We made it to Ulm and things are off to a good start! We finally made it! My entire study abroad program has been about this moment: studying engineering at a German university, and learning from some of the best in industry. I am so thrilled that everything worked out well and I’m here now. There was so much planning, but everything went as planned. That in-and-of itself was an accomplishment, now it’s time to work hard!
It’s been a few weeks since my last post, so let’s get caught up! I’ve been busy, busy, busy but I’m enjoying myself in this new environment!
I’m now in my second week at Technische Hochschule Ulm (Ulm University of Applied Sciences). The first semester was reserved for orientation and moving in. We were able to get our new apartment in order. We live off campus because there is no student-family housing available. Fortunately, we were able to find an affordable apartment. With my semester ticket, I am able to use all local buses, trams, and trains within the DING transportation district. My wife has a similar pass, but only within the city limits of Ulm/Neu-Ulm. Neu-Ulm is the Bavarian part of Ulm. We live in the Baden-Württemberg part of Ulm, and now you know!
This semester I’m taking Dynamics and Strength of Materials. Both courses are taken by majors in the Mechatronic, Mechanical, and Civil Engineering majors at my home university, Chico State. The courses are some of the most difficult undergraduate courses, from what I hear, and I’m ready to tackle them! The good thing is that I’m currently not working, which gives me an extra 30-35 hours per week to study, and of course spend time with my family. I’m also not taking as many units here at THU, which enables me to really focus on mastering the material. In Germany, you normally take a final exam, or Klausur, only, as opposed to many exams, a midterm, and a final. So, you only get 1-2 tries to get a good score. If your first attempt doesn’t go as well, you can apply for a second try, about a month later. This is definitely one of several perks of the German university system.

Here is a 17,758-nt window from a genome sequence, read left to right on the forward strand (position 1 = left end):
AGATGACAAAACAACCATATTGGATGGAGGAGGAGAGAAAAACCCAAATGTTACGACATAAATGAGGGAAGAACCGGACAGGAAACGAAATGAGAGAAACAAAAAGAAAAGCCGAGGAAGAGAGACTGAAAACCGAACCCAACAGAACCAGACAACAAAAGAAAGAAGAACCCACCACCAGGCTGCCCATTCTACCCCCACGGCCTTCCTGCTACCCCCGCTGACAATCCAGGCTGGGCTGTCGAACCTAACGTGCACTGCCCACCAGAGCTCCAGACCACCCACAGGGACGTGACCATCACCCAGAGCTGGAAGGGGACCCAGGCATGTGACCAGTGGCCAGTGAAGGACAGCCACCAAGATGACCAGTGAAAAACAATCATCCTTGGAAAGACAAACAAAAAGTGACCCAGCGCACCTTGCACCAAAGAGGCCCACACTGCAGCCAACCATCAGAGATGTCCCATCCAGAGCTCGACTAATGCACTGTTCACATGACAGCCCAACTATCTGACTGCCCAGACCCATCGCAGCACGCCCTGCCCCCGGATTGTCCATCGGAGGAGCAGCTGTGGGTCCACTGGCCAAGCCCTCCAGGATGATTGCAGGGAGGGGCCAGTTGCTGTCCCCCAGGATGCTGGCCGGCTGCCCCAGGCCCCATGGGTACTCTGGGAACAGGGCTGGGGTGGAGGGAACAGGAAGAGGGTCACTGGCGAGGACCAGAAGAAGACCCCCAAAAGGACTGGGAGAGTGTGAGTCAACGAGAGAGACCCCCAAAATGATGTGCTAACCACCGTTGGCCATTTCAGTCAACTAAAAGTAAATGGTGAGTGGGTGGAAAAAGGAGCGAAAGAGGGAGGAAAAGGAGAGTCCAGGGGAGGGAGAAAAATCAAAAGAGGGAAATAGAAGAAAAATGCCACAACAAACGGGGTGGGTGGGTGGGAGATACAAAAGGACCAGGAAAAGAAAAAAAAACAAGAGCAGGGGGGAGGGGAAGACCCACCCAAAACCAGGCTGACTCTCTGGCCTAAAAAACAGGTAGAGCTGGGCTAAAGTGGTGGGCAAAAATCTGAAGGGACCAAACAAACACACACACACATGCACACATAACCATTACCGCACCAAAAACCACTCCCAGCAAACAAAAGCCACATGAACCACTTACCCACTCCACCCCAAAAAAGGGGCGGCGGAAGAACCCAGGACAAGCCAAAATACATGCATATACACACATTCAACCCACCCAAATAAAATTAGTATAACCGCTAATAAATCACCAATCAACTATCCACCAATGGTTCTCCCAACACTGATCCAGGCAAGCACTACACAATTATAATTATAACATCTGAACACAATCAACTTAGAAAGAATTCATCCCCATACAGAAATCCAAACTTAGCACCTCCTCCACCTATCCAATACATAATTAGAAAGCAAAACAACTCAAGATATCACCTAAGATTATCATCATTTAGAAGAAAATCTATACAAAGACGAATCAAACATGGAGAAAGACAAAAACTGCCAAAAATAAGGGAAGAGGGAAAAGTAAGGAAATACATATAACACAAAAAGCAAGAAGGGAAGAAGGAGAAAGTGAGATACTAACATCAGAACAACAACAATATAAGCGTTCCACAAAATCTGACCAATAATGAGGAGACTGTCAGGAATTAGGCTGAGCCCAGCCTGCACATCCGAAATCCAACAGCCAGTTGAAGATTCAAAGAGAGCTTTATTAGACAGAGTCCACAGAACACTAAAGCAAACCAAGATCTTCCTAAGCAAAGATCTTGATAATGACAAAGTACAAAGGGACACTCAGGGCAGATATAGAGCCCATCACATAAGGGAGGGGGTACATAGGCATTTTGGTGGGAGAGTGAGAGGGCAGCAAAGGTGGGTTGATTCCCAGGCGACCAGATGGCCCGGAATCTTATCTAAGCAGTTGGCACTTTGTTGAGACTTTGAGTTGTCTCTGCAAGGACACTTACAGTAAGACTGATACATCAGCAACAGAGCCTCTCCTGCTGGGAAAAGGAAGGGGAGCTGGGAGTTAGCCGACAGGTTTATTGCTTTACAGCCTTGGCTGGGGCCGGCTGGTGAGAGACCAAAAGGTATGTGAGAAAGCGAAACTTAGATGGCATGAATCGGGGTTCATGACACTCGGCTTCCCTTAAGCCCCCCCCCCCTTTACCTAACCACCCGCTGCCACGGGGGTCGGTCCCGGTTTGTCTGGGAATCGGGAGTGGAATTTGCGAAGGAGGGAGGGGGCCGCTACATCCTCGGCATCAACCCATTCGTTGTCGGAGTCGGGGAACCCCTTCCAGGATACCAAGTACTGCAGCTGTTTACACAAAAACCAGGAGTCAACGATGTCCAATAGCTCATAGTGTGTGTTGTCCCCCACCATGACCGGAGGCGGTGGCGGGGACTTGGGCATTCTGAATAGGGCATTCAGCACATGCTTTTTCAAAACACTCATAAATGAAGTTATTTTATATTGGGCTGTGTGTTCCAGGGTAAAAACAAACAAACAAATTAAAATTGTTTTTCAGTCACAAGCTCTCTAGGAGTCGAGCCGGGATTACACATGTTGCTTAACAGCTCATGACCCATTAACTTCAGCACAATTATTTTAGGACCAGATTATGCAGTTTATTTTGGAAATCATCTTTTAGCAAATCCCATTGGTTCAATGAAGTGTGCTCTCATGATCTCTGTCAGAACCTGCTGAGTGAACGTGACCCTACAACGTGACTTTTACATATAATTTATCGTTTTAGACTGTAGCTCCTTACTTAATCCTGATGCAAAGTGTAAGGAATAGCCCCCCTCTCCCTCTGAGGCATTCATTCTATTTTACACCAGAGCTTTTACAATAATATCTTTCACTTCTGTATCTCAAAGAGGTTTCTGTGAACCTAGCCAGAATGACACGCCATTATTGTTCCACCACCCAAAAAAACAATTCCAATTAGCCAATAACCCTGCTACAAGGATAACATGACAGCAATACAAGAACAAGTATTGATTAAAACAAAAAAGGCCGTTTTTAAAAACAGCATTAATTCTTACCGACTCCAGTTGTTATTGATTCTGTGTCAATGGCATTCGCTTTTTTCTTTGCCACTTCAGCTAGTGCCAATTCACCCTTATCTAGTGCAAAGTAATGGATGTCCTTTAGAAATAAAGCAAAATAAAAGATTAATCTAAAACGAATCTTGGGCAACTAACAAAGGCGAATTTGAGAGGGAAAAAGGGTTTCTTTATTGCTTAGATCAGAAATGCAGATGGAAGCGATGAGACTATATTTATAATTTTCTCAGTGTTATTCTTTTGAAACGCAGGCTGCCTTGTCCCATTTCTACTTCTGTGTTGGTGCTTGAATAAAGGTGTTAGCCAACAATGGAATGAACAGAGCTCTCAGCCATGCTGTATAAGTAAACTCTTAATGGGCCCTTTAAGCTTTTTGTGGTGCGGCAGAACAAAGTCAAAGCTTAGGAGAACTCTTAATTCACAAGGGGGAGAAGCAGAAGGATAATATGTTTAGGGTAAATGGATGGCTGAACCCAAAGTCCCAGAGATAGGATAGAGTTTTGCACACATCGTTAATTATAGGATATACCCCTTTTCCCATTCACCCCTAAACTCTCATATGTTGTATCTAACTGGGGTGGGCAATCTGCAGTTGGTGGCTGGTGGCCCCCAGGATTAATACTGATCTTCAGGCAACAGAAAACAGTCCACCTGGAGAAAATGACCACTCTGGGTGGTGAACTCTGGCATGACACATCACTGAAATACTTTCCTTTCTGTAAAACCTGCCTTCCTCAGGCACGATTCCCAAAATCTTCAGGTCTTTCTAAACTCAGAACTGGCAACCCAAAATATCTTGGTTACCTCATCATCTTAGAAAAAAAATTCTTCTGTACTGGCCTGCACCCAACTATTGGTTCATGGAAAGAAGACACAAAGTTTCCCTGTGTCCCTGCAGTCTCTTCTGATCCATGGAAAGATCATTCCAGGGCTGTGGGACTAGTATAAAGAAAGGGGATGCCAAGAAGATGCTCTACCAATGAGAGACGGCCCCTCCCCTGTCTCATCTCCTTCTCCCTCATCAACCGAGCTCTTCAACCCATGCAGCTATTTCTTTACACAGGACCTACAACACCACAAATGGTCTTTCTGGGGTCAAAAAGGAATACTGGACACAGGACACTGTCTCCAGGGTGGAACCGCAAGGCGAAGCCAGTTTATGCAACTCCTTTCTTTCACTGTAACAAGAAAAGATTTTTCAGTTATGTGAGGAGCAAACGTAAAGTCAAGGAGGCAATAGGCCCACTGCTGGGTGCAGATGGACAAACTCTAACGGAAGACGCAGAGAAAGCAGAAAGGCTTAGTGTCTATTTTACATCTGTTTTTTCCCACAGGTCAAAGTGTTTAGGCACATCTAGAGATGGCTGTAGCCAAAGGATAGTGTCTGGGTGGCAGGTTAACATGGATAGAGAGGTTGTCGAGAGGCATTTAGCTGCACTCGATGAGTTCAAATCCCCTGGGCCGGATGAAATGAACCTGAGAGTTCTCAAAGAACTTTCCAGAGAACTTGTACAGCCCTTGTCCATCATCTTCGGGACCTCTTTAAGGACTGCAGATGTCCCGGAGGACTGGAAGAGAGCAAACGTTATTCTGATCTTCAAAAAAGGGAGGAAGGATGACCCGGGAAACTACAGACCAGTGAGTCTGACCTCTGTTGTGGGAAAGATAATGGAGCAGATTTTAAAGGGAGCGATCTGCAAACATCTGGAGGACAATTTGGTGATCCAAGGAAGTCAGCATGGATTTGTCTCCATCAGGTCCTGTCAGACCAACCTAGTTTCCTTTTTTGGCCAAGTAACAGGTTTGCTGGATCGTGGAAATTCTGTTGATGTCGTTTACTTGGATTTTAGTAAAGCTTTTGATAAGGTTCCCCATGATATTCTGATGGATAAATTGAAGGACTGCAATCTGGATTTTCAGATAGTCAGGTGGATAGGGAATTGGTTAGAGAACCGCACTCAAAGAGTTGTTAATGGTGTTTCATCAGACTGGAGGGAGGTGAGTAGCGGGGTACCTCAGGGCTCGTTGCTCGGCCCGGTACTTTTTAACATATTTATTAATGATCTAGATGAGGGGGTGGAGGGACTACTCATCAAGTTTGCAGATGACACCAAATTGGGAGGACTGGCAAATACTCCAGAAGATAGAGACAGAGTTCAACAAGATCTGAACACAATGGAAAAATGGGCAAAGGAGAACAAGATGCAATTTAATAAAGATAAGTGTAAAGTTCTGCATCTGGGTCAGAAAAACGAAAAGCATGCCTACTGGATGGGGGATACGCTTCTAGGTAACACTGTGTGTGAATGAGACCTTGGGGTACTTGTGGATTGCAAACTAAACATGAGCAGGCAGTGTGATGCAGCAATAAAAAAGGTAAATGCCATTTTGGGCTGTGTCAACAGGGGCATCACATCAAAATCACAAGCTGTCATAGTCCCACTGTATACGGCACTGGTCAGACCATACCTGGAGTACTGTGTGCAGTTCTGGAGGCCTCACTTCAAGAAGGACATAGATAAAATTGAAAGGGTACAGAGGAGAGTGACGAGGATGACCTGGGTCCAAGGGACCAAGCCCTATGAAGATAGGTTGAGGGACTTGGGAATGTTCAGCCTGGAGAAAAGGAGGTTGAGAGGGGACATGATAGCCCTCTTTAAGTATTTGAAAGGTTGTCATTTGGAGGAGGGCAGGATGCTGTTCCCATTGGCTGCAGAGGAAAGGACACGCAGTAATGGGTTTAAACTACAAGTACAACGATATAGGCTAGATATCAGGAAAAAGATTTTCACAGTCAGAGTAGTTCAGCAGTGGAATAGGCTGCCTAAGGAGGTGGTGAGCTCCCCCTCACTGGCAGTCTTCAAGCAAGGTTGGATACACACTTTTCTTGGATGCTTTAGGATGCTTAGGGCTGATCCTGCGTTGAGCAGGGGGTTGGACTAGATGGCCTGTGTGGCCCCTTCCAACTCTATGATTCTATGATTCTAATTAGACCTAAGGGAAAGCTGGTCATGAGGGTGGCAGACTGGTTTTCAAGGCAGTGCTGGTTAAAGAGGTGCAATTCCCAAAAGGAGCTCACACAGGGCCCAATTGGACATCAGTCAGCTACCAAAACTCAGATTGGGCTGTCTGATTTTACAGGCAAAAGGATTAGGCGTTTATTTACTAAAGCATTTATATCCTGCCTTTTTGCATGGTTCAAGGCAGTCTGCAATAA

We also recently registered with the city of Ulm, something that is required by law. We brought our Mietvertrag, (rental contract) Wohnungsgeberbescheinigung, (roughly translated, “landlord certificate”) and our family documents with us. Everything went smoothly and now we are official residents of Ulm! The city is in some parts beautiful, some parts under construction. Either way, we are enjoying the new landscape, stores, schools, and adventures.
The above photos are from the laboratories and campus at Technische Hochschule Ulm. The atmosphere is much different than Universität Tübingen. I definitely feel like a German engineering student here. The campus’ major offerings are tight and limited, almost everybody walking around is either an engineer, computer scientist, or business major. It’s a neat little campus and I’m proud to be a student here.